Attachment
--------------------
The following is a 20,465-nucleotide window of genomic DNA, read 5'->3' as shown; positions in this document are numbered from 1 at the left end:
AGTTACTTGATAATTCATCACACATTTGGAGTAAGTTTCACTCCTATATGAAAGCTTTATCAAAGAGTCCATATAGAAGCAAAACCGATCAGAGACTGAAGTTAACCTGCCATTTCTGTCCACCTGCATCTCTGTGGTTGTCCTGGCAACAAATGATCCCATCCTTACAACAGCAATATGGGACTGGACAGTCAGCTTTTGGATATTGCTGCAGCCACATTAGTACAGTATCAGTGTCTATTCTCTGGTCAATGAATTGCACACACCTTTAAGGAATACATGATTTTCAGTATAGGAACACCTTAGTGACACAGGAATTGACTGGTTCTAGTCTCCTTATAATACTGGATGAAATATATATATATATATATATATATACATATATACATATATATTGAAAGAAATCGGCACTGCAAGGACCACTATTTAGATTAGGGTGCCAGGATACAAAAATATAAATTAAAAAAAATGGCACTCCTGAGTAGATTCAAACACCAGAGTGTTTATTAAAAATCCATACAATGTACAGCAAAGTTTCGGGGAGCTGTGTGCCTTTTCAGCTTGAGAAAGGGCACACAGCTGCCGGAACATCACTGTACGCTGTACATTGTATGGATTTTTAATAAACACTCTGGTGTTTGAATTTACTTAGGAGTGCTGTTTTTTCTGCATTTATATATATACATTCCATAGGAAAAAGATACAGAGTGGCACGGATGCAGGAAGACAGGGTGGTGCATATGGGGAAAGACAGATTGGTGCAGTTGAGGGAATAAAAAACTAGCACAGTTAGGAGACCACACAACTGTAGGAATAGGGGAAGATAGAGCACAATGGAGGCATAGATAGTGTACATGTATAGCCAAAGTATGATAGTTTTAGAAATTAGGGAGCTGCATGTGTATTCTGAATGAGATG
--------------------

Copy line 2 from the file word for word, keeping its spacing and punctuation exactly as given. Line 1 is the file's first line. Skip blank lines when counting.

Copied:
AGTTACTTGATAATTCATCACACATTTGGAGTAAGTTTCACTCCTATATGAAAGCTTTATCAAAGAGTCCATATAGAAGCAAAACCGATCAGAGACTGAAGTTAACCTGCCATTTCTGTCCACCTGCATCTCTGTGGTTGTCCTGGCAACAAATGATCCCATCCTTACAACAGCAATATGGGACTGGACAGTCAGCTTTTGGATATTGCTGCAGCCACATTAGTACAGTATCAGTGTCTATTCTCTGGTCAATGAATTGCACACACCTTTAAGGAATACATGATTTTCAGTATAGGAACACCTTAGTGACACAGGAATTGACTGGTTCTAGTCTCCTTATAATACTGGATGAAATATATATATATATATATATATATACATATATACATATATATTGAAAGAAATCGGCACTGCAAGGACCACTATTTAGATTAGGGTGCCAGGATACAAAAATATAAATTAAAAAAAATGGCACTCCTGAGTAGATTCAAACACCAGAGTGTTTATTAAAAATCCATACAATGTACAGCAAAGTTTCGGGGAGCTGTGTGCCTTTTCAGCTTGAGAAAGGGCACACAGCTGCCGGAACATCACTGTACGCTGTACATTGTATGGATTTTTAATAAACACTCTGGTGTTTGAATTTACTTAGGAGTGCTGTTTTTTCTGCATTTATATATATACATTCCATAGGAAAAAGATACAGAGTGGCACGGATGCAGGAAGACAGGGTGGTGCATATGGGGAAAGACAGATTGGTGCAGTTGAGGGAATAAAAAACTAGCACAGTTAGGAGACCACACAACTGTAGGAATAGGGGAAGATAGAGCACAATGGAGGCATAGATAGTGTACATGTATAGCCAAAGTATGATAGTTTTAGAAATTAGGGAGCTGCATGTGTATTCTGAATGAGATG